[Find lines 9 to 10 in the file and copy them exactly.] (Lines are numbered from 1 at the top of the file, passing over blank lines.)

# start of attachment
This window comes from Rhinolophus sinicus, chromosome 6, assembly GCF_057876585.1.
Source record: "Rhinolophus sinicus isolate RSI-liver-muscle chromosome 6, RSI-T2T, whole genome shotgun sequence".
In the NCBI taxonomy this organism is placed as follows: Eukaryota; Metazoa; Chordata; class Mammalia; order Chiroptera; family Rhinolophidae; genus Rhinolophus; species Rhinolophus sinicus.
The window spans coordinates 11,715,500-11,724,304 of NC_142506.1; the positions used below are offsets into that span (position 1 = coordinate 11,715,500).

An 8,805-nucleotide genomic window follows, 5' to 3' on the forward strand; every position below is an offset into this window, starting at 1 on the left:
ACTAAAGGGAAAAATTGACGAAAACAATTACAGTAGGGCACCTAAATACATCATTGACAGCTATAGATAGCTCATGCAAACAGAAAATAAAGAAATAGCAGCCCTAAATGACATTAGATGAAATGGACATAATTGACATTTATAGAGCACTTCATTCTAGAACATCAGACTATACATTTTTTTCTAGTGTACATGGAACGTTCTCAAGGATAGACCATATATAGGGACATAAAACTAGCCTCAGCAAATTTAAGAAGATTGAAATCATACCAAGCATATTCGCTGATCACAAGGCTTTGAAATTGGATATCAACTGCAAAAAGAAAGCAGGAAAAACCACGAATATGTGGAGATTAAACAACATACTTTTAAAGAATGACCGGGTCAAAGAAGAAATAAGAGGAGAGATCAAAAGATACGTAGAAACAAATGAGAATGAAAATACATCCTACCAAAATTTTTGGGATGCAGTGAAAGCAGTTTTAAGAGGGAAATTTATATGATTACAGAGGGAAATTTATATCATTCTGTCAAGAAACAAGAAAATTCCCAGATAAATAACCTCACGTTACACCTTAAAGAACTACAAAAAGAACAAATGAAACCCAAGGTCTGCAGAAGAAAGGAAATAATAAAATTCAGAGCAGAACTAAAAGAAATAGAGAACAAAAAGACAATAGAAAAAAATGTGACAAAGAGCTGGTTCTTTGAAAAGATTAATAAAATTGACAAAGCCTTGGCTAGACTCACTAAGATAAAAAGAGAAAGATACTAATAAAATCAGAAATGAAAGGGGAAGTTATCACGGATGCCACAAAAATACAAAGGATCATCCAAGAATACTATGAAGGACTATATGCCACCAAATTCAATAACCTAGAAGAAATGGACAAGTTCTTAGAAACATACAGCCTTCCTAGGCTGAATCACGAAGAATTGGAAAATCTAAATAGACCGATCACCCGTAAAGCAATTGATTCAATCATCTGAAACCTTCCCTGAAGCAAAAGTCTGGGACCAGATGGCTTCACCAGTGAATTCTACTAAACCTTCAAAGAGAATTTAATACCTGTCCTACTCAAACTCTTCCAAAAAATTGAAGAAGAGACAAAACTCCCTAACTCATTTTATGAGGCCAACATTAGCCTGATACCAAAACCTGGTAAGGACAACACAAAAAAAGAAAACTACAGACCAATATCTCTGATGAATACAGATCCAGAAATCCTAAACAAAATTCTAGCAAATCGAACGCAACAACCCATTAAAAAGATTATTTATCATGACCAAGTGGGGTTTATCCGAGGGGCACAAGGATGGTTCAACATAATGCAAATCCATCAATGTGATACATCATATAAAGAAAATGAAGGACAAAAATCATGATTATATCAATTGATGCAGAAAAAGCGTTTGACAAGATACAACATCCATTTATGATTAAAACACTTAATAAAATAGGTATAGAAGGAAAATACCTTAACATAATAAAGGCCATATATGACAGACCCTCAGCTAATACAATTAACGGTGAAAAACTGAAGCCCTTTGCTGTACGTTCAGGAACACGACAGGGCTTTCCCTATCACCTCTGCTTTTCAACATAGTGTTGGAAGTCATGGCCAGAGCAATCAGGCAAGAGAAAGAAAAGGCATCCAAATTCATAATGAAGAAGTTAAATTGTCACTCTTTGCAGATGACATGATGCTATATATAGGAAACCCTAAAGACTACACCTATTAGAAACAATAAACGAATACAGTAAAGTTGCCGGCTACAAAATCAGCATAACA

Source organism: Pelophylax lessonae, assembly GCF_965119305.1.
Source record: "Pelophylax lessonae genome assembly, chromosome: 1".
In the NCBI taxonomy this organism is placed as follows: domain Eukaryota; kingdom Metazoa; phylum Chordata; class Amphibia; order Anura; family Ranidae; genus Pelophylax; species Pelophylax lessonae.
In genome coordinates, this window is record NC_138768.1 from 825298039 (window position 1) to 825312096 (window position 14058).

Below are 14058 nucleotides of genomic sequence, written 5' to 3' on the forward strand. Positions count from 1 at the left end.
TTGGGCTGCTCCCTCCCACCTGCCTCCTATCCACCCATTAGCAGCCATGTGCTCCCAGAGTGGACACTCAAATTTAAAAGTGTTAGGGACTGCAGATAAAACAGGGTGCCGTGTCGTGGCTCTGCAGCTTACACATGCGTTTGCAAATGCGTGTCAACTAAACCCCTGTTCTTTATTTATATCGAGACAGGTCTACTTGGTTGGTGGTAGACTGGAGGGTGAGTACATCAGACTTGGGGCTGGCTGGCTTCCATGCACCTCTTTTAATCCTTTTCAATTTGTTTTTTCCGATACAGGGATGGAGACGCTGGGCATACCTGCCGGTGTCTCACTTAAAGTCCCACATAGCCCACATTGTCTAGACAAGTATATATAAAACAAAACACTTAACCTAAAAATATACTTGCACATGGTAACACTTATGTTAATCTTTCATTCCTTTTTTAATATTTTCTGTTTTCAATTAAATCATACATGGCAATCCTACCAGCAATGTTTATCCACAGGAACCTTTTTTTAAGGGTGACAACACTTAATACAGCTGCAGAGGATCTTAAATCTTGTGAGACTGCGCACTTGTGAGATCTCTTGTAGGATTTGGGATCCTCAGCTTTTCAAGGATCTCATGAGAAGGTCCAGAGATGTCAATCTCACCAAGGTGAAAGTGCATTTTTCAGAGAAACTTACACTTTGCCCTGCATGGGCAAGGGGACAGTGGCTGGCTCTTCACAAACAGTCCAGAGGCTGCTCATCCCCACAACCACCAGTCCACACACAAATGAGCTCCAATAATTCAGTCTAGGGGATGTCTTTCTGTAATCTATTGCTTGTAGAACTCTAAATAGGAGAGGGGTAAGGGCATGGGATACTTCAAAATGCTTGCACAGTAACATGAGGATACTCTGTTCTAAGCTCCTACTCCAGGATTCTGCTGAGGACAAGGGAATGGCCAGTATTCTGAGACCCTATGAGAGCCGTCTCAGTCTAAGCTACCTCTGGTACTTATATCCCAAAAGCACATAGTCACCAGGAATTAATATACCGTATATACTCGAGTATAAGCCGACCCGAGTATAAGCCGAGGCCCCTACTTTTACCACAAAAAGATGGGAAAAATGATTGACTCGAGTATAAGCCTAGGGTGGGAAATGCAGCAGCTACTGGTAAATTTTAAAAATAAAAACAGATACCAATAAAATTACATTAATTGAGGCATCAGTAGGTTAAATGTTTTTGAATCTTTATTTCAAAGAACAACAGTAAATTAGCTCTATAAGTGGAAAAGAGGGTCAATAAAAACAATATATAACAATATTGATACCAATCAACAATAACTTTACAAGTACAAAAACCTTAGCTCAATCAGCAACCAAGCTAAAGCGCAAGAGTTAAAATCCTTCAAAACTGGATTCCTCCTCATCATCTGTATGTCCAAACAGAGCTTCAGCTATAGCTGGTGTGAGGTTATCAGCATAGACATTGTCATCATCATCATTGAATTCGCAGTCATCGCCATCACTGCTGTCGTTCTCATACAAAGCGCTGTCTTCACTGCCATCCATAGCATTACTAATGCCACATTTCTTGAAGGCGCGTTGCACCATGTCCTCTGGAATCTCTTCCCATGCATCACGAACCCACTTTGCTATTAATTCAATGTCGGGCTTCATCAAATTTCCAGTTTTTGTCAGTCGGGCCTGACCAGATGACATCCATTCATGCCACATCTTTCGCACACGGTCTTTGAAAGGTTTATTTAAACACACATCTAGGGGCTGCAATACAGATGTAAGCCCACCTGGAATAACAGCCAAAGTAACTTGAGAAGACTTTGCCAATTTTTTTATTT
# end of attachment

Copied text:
In the NCBI taxonomy this organism is placed as follows: domain Eukaryota; kingdom Metazoa; phylum Chordata; class Amphibia; order Anura; family Ranidae; genus Pelophylax; species Pelophylax lessonae.
In genome coordinates, this window is record NC_138768.1 from 825298039 (window position 1) to 825312096 (window position 14058).